The Siskiyou National Forest was established on October 5, 1906. On July 1, 1908, it absorbed Coquille National Forest and other lands. Rogue River National Forest traces its establishment back to the creation of the Ashland Forest Reserve on September 28, 1893, by the General Land Office. The lands were transferred to the Forest Service in 1906, and it became a National Forest on March 4, 1907. On July 1, 1908, Ashland was combined with other lands from Cascade, Klamath and Siskiyou National Forests to establish Crater National Forest. On July 18, 1915, part of Paulina National Forest was added, and on July 9, 1932, the name was changed to Rogue River.[5]

World War II bombing[edit]

On September 9, 1942, an airplane dropped bombs on Mount Emily in the Siskiyou National Forest, turned around, and flew back over the Pacific Ocean. The bombs exploded and started a fire, which was put out by several forest service employees. Bomb fragments were said to have Japanese markings. Stewart Holbrook vividly described this event in his essay "First Bomb".[6] It was later confirmed that the plane was indeed Japanese, and the incident became known as the Lookout Air Raid. It was the first bombing of the continental United States by an enemy aircraft.

Natural features[edit]

Preston Peak, Siskiyou Wilderness

The national forest is home to some stands of old growth, including Port Orford cedar and Douglas fir in the Copper Salmon area.[7] A 1993 Forest Service study estimated that the extent of old growth in the forest was 345,300 acres (139,700 ha)[8] some of which occurs in the Red Buttes Wilderness. Blue oak, Quercus douglasii, and Canyon live oak, Quercus chrysolepis occur in the Siskiyou National Forest. For the California endemic Blue Oak, the disjunctive stands are occurring near the northern limit of its range, which occur no farther north than Del Norte County.[9] The world's tallest pine tree is a 268.35-foot (81.79 m) ponderosa and is located in the national forest.[10]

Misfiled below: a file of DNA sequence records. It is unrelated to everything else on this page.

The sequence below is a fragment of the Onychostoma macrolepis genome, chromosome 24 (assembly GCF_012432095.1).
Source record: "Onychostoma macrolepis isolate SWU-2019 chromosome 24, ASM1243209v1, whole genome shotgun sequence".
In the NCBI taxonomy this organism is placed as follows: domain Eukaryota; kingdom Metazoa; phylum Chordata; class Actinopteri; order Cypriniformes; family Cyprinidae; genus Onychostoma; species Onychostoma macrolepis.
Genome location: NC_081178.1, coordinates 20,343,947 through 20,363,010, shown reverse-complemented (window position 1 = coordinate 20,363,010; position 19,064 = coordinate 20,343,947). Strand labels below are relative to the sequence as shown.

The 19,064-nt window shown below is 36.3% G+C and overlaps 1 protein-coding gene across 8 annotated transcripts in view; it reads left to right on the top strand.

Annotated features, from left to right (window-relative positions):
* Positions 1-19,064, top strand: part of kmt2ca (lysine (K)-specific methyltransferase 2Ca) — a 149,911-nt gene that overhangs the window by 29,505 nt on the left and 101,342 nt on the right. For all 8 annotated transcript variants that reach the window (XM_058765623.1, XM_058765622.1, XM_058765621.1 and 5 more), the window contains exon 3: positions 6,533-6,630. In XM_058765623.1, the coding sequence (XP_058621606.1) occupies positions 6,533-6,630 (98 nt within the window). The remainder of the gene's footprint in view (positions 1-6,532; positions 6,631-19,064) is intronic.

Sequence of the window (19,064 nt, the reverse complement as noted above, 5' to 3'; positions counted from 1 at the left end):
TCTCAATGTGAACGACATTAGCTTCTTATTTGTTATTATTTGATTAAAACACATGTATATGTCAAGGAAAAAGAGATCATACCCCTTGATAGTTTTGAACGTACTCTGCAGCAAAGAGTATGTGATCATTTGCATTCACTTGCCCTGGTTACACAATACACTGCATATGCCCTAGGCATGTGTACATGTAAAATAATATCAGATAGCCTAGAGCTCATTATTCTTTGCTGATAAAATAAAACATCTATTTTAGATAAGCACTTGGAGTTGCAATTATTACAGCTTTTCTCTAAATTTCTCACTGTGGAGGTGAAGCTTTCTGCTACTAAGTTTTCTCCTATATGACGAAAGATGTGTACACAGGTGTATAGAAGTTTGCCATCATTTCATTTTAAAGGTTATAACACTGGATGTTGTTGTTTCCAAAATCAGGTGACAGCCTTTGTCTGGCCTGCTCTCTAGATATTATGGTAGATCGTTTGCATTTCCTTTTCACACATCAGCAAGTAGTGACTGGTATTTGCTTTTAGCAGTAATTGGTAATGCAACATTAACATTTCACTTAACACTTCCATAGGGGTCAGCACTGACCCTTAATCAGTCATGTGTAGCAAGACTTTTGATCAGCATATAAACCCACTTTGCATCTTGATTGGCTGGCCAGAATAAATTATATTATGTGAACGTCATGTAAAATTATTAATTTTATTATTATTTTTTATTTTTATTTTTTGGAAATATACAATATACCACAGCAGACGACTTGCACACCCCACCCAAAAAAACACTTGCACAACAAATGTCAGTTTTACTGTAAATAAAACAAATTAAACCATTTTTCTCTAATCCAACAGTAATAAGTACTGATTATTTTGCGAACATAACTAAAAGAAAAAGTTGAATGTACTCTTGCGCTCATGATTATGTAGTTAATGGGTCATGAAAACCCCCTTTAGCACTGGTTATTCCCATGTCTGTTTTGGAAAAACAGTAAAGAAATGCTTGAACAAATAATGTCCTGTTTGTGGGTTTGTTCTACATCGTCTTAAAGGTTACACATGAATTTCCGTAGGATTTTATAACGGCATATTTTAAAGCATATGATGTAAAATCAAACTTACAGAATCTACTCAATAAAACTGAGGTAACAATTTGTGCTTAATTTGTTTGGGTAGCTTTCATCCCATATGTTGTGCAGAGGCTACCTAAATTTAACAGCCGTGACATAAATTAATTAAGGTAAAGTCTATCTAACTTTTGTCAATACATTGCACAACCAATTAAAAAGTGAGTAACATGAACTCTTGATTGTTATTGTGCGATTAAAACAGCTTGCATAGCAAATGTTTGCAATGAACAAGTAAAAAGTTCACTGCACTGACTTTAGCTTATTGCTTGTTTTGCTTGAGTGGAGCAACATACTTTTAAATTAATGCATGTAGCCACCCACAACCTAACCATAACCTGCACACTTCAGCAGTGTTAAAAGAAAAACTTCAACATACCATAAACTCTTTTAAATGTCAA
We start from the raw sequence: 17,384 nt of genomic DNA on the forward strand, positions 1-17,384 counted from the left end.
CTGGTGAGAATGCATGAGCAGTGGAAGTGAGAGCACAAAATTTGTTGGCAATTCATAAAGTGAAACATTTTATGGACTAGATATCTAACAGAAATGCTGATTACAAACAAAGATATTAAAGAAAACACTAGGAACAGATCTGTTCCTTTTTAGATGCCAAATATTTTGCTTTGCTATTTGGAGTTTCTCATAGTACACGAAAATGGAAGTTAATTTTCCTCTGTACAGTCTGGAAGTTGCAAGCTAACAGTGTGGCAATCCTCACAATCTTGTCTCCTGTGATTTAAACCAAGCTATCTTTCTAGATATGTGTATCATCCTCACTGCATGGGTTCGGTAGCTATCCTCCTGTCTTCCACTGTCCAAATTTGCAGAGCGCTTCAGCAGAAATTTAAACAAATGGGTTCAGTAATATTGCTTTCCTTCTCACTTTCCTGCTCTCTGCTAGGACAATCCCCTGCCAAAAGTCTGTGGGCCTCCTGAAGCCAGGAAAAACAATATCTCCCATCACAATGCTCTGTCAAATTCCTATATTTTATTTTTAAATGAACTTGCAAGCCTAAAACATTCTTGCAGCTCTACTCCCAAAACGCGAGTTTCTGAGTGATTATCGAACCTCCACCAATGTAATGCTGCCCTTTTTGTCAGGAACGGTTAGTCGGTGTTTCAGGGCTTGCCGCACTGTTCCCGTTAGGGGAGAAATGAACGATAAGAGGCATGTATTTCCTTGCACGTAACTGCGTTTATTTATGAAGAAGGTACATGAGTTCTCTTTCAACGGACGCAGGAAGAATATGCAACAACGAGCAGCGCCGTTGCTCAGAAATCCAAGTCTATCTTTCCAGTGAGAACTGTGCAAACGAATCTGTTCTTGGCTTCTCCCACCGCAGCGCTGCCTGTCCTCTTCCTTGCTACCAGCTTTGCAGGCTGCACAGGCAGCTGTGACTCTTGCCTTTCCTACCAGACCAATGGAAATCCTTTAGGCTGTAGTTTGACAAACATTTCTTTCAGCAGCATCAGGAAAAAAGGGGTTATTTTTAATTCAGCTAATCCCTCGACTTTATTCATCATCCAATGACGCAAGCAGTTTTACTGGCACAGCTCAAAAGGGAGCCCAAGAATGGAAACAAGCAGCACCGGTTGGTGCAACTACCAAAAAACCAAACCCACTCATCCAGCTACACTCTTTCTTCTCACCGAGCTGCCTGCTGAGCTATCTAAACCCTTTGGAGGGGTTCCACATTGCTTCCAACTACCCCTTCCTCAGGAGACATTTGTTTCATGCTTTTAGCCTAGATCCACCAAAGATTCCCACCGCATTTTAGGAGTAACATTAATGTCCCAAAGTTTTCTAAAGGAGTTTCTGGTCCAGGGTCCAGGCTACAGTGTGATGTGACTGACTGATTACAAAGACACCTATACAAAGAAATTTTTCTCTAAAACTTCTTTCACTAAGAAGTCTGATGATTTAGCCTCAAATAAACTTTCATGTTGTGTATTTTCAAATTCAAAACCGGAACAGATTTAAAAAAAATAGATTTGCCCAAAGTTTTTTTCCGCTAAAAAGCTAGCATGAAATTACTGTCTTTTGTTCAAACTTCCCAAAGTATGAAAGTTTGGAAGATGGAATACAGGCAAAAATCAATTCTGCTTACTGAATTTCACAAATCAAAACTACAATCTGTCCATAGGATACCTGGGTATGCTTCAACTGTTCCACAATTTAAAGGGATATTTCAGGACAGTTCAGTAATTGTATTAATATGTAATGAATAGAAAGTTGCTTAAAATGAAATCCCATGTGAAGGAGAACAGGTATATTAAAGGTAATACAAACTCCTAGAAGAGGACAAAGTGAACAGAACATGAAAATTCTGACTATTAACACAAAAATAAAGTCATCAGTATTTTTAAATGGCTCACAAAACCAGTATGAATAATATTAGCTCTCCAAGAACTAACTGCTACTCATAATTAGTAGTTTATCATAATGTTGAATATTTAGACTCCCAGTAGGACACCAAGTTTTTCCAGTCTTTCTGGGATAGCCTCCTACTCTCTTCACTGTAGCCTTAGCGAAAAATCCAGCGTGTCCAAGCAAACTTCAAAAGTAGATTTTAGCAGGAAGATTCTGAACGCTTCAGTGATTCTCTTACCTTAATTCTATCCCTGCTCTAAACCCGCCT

In 2002 the massive Biscuit Fire burned nearly 500,000 acres (200,000 ha), including much of the Kalmiopsis Wilderness.

Protected areas[edit]

The Rogue River – Siskiyou National Forest contains all or part of eight separate wilderness areas, which together add up to 565,900 acres (229,000 ha):[4]

See also[edit]

References[edit]

  1. ^ a b "Table 6 - NFS Acreage by State, Congressional District and County". U.S. Forest Service. Retrieved September 30, 2007. 
  2. ^ "Land Areas of the National Forest System" (PDF). U.S. Forest Service. January 2012. Retrieved June 30, 2012. 
  3. ^ Revised Visitation Estimates (PDF) - U.S. Forest Service
  4. ^ a b "Rogue River – Siskiyou National Forest". U.S Forest Service. 
  5. ^ Davis, Richard C. (September 29, 2005). "National Forests of the United States" (PDF). The Forest History Society. 
  6. ^ "First Bomb" by Stewart Holbrook, The New Yorker, October 7, 1944
  7. ^ Copper Salmon Wilderness Campaign - Oregon Wild
  8. ^ Bolsinger, Charles L.; Waddell, Karen L. (1993). "Area of old-growth forests in California, Oregon, and Washington" (PDF). U.S. Forest Service, Pacific Northwest Research Station. 
  9. ^ C. Michael Hogan (2008). Blue Oak: Quercus douglasii, GlobalTwitcher.com, ed. N. Stromberg
  10. ^ Fattig, Paul (January 23, 2011). "Tallest of the tall". Mail Tribune (Medford, Oregon). Retrieved January 27, 2011. 

External links[edit]